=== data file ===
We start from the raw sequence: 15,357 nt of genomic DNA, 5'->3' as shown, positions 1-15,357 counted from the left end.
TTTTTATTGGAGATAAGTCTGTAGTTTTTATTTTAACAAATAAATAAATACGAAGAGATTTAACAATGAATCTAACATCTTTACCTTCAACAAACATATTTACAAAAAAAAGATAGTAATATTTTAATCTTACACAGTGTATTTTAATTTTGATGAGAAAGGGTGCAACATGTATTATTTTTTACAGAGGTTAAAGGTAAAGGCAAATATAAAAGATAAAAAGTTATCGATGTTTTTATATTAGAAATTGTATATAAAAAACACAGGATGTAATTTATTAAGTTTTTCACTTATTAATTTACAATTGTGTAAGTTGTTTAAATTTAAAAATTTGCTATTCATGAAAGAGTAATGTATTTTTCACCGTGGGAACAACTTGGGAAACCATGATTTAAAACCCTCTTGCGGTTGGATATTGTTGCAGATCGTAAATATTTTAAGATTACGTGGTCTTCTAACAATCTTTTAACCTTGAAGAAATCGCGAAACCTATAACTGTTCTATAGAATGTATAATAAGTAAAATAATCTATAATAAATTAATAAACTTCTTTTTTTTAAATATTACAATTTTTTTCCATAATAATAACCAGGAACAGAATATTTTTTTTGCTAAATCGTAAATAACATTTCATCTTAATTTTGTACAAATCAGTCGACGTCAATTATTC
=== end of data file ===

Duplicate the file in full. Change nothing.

We start from the raw sequence: 15,357 nt of genomic DNA, 5'->3' as shown, positions 1-15,357 counted from the left end.
TTTTTATTGGAGATAAGTCTGTAGTTTTTATTTTAACAAATAAATAAATACGAAGAGATTTAACAATGAATCTAACATCTTTACCTTCAACAAACATATTTACAAAAAAAAGATAGTAATATTTTAATCTTACACAGTGTATTTTAATTTTGATGAGAAAGGGTGCAACATGTATTATTTTTTACAGAGGTTAAAGGTAAAGGCAAATATAAAAGATAAAAAGTTATCGATGTTTTTATATTAGAAATTGTATATAAAAAACACAGGATGTAATTTATTAAGTTTTTCACTTATTAATTTACAATTGTGTAAGTTGTTTAAATTTAAAAATTTGCTATTCATGAAAGAGTAATGTATTTTTCACCGTGGGAACAACTTGGGAAACCATGATTTAAAACCCTCTTGCGGTTGGATATTGTTGCAGATCGTAAATATTTTAAGATTACGTGGTCTTCTAACAATCTTTTAACCTTGAAGAAATCGCGAAACCTATAACTGTTCTATAGAATGTATAATAAGTAAAATAATCTATAATAAATTAATAAACTTCTTTTTTTTAAATATTACAATTTTTTTCCATAATAATAACCAGGAACAGAATATTTTTTTTGCTAAATCGTAAATAACATTTCATCTTAATTTTGTACAAATCAGTCGACGTCAATTATTC